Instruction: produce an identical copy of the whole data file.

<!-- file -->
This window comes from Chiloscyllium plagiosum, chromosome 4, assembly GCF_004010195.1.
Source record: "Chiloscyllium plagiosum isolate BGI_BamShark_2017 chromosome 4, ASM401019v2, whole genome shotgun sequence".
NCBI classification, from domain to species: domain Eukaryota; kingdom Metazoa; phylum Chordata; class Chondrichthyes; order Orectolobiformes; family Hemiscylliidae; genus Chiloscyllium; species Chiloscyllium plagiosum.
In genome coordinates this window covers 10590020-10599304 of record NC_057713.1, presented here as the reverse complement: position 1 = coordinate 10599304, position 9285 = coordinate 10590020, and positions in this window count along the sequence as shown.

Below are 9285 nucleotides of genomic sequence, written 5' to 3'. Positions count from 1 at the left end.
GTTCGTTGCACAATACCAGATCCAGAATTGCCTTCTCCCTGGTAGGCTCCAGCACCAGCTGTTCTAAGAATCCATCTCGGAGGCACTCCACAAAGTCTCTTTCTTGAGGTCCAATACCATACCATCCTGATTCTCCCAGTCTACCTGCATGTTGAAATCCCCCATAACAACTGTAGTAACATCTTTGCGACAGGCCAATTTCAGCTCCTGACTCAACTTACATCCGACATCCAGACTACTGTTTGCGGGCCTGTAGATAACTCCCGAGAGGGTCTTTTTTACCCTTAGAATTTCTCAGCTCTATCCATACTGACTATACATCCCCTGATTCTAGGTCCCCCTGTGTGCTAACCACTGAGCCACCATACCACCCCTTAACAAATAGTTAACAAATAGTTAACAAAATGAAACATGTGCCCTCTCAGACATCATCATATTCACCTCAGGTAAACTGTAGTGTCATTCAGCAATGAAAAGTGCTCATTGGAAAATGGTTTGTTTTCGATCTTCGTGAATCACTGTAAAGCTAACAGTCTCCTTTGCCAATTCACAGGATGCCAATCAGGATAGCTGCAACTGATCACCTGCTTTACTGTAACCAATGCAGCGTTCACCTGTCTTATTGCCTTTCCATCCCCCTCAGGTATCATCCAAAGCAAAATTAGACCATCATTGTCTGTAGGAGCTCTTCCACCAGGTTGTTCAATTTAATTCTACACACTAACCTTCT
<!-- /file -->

This window comes from Chiloscyllium plagiosum, chromosome 4, assembly GCF_004010195.1.
Source record: "Chiloscyllium plagiosum isolate BGI_BamShark_2017 chromosome 4, ASM401019v2, whole genome shotgun sequence".
NCBI classification, from domain to species: domain Eukaryota; kingdom Metazoa; phylum Chordata; class Chondrichthyes; order Orectolobiformes; family Hemiscylliidae; genus Chiloscyllium; species Chiloscyllium plagiosum.
In genome coordinates this window covers 10590020-10599304 of record NC_057713.1, presented here as the reverse complement: position 1 = coordinate 10599304, position 9285 = coordinate 10590020, and positions in this window count along the sequence as shown.

Below are 9285 nucleotides of genomic sequence, written 5' to 3'. Positions count from 1 at the left end.
GTTCGTTGCACAATACCAGATCCAGAATTGCCTTCTCCCTGGTAGGCTCCAGCACCAGCTGTTCTAAGAATCCATCTCGGAGGCACTCCACAAAGTCTCTTTCTTGAGGTCCAATACCATACCATCCTGATTCTCCCAGTCTACCTGCATGTTGAAATCCCCCATAACAACTGTAGTAACATCTTTGCGACAGGCCAATTTCAGCTCCTGACTCAACTTACATCCGACATCCAGACTACTGTTTGCGGGCCTGTAGATAACTCCCGAGAGGGTCTTTTTTACCCTTAGAATTTCTCAGCTCTATCCATACTGACTATACATCCCCTGATTCTAGGTCCCCCTGTGTGCTAACCACTGAGCCACCATACCACCCCTTAACAAATAGTTAACAAATAGTTAACAAAATGAAACATGTGCCCTCTCAGACATCATCATATTCACCTCAGGTAAACTGTAGTGTCATTCAGCAATGAAAAGTGCTCATTGGAAAATGGTTTGTTTTCGATCTTCGTGAATCACTGTAAAGCTAACAGTCTCCTTTGCCAATTCACAGGATGCCAATCAGGATAGCTGCAACTGATCACCTGCTTTACTGTAACCAATGCAGCGTTCACCTGTCTTATTGCCTTTCCATCCCCCTCAGGTATCATCCAAAGCAAAATTAGACCATCATTGTCTGTAGGAGCTCTTCCACCAGGTTGTTCAATTTAATTCTACACACTAACCTTCT